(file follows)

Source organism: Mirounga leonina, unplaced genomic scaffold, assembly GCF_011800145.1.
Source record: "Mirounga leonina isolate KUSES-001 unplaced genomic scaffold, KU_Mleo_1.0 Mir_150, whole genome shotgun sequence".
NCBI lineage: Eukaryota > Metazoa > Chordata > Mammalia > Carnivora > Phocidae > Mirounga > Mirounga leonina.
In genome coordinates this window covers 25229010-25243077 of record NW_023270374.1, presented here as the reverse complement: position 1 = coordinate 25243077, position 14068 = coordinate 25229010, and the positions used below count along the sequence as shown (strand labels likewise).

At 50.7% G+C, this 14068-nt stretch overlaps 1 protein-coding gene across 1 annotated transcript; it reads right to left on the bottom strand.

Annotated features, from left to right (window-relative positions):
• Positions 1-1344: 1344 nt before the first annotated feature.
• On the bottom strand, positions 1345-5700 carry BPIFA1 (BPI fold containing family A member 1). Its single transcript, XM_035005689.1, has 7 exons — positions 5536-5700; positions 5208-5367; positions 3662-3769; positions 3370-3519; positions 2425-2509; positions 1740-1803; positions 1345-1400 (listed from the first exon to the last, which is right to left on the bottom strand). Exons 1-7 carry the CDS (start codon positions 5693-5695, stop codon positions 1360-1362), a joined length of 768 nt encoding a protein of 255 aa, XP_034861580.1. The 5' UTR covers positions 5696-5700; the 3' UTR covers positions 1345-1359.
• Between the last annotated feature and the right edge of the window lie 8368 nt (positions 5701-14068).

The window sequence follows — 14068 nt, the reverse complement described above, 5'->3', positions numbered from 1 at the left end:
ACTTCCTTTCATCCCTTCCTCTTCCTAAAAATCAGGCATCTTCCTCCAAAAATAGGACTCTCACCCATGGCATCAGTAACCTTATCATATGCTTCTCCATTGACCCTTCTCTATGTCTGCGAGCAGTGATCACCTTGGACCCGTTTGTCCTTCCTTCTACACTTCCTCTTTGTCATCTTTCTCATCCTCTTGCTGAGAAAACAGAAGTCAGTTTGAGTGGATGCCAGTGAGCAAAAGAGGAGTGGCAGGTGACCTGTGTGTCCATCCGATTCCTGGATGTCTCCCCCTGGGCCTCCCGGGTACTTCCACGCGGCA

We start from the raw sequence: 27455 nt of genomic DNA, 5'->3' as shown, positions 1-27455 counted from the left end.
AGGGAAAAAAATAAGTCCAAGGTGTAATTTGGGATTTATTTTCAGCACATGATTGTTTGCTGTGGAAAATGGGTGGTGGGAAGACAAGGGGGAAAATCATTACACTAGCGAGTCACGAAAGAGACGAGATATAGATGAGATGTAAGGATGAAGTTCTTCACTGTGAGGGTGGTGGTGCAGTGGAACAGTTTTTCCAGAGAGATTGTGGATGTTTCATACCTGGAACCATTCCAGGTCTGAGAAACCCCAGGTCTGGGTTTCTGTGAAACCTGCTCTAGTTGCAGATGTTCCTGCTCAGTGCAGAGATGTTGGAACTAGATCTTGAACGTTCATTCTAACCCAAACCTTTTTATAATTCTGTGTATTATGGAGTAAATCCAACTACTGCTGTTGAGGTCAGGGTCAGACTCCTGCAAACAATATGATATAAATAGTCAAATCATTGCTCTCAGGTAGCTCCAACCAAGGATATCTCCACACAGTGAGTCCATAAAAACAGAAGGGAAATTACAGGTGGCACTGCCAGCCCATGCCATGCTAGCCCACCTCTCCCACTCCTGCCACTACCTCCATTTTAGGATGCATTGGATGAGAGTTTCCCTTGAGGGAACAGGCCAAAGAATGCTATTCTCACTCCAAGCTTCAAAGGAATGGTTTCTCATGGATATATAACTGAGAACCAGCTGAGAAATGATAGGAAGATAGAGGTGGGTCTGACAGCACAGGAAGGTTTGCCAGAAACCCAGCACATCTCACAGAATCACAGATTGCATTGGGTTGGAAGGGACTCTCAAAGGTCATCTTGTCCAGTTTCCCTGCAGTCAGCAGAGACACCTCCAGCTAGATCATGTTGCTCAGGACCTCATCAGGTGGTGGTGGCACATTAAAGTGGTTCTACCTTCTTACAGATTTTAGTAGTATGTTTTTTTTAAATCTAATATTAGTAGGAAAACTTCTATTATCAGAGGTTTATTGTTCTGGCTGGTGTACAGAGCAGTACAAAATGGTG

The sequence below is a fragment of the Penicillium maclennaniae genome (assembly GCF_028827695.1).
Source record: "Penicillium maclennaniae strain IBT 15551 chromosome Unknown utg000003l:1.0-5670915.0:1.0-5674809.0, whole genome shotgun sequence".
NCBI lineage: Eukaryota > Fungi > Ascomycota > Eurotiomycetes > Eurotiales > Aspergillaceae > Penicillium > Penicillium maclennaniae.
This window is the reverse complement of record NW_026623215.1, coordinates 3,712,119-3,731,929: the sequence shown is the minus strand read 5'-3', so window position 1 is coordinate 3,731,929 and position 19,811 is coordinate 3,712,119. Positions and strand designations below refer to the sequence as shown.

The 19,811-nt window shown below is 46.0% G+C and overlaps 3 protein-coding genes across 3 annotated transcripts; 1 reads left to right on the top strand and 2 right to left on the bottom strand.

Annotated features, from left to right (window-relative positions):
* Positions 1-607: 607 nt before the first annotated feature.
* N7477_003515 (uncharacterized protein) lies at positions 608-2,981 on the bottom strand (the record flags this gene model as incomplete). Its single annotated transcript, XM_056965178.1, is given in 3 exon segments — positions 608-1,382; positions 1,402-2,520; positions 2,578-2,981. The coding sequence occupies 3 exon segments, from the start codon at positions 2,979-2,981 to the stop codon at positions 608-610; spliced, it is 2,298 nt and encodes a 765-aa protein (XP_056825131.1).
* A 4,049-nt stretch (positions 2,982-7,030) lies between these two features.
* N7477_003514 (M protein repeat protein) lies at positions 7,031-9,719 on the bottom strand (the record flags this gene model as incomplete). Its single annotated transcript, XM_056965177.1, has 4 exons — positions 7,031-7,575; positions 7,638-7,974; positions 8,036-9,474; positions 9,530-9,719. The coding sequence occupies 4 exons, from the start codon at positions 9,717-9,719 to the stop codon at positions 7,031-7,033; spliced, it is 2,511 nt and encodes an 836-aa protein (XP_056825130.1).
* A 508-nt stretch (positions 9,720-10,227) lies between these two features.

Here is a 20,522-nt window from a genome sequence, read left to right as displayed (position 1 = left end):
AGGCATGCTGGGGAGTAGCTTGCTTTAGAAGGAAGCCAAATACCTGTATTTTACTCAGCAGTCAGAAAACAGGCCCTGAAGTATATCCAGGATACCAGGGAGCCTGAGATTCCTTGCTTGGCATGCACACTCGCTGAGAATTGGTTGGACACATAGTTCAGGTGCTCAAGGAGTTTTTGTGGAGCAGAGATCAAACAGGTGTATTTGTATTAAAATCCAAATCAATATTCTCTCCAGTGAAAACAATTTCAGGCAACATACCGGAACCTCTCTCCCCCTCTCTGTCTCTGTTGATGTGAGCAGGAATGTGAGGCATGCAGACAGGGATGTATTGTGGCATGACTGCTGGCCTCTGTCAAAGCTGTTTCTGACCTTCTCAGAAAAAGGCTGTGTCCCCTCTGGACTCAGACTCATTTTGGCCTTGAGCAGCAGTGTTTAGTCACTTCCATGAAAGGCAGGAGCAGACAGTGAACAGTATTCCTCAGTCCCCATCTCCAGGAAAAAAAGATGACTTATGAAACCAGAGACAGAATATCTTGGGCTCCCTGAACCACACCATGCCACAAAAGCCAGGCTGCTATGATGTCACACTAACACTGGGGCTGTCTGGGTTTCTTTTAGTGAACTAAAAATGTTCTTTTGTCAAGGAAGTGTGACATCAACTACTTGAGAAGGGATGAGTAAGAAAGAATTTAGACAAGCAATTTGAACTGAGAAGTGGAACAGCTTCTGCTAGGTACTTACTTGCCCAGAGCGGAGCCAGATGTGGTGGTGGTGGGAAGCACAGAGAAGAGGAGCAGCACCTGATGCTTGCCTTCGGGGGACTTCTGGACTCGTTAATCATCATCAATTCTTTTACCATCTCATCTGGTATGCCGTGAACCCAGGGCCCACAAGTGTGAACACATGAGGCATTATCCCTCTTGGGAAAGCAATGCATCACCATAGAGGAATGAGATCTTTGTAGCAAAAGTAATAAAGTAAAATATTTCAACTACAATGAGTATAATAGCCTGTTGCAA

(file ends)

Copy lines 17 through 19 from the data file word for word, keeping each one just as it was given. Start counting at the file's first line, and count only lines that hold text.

This window is the reverse complement of record NW_026623215.1, coordinates 3,712,119-3,731,929: the sequence shown is the minus strand read 5'-3', so window position 1 is coordinate 3,731,929 and position 19,811 is coordinate 3,712,119. Positions and strand designations below refer to the sequence as shown.

The 19,811-nt window shown below is 46.0% G+C and overlaps 3 protein-coding genes across 3 annotated transcripts; 1 reads left to right on the top strand and 2 right to left on the bottom strand.

Annotated features, from left to right (window-relative positions):